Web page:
Crooked Tree Arts Center School of Ballet (CTAC School of Ballet) is part of a larger entity – the Crooked Tree Arts Center in Petosky and Traverse City, Michigan. The Crooked Tree Arts Center was founded in 1971 to sponsor and encourage activities in the arts for residents of Charlevoix and Emmet counties. They provide classes in the visual arts (painting, arts and ceramics), performing arts (drama, music including vocal), culinary arts , and the School of Ballet. The mission of the Crooked Tree Arts Center is to inspire and enrich lives through the Arts.
Heather Raue is the Artistic Director of The CTAC School of Ballet which is a big part of a small community. They have around two hundred students enrolled each year and (depending on their level) perform up to four times a year. Their pre-professional dancers leave every summer to study at prestigious schools such as Juilliard, School of American Ballet, San Francisco Ballet, Pacific Northwest Ballet, and Exploring Ballet with Suzanne Farrell among many others. It is the goal of CTAC School of Ballet to not just turn out dancers, but artists. Even for those students that do not want a career in dance, CTAC School of Ballet hopes that they take lessons from their experiences in dance and carry them throughout their life.
In Heather’s opinion, the CTAC School of Ballet invests in their dancers’ way beyond just teaching them technique. The School takes stock in who their dancers are and what they have to say. One of their annual performances, Fall For Dance, is completely student run and choreographed. They pick one student as director and from there the students all choreograph, costume, light, and create their own work to publish. It is a very surreal experience to see some of their younger students choreographing on someone twice their height; it is giving them another route to take if they decide not to become a dancer. For Heather, to see what some of the students can produce out of nothing is very inspiring.
They also take great pride in their students’ capabilities and talents. For the Nutcracker, they do not hire anyone for any roles. Their students all perform roles like the Sugar Plum Fairy and her Cavalier, the Dew Drop Fairy, and the Snow Queen. The students perform professional-level choreography in these roles. The School does not make it easier for the sake that they are students, but challenges them and teaches them how to conquer something that may seem daunting in the beginning.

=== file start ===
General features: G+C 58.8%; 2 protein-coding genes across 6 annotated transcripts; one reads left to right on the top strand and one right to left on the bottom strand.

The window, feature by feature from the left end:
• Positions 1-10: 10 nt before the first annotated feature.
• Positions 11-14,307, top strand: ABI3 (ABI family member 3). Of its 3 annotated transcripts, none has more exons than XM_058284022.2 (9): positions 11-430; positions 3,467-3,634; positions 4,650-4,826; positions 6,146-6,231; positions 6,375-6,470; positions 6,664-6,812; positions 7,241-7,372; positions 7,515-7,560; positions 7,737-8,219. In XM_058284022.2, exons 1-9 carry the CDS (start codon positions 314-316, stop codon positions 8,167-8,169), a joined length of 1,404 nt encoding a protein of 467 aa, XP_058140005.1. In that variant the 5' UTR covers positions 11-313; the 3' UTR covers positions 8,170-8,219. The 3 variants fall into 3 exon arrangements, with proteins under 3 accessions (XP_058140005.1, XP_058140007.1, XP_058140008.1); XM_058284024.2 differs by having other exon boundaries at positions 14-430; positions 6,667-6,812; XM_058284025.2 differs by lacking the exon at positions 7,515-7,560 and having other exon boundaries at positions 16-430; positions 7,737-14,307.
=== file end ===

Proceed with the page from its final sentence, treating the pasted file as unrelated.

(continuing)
Their students also have a great amount of versatility for being so young. The School primarily trains them in classical ballet, but some of the repertoire they perform is very neoclassical, contemporary, modern, and abstract. For example, they had an alumni graduate from the LINES Trainee Program this past year and she returned this summer to set a piece of her original choreography on their dancers. It was very abstract. They had sections where they had to wake up like they had just been in a plane crash, selfie until they started malfunctioning, contort their faces, and just walk in a straight line across stage for five minutes. Every dancer completely devoted themselves to this piece and the processes that went into it without any hesitation. They went into this piece from the Swanhilda Friends section of Coppelia and went into Selections from Napoli right after. You almost could not tell they were the same dancers because of the professionalism that they had towards each piece.
Heather does not know if she can say that she has a “proudest moment” coaching, but rather that she has a series of moments that she is fortunate enough to see. She is at her proudest when her dancers finally understand something or reach a goal they set. Whether it is one of their intermediate dancers figuring out how to pas de bouree or an older dancer sailing that fourth turn., she am proud when her dancers accomplish something to which they really set their minds. Ballet is hard, and seeing her dancers succeed is a sign that they are all truly lucky. They are lucky because they get to do something they absolutely love.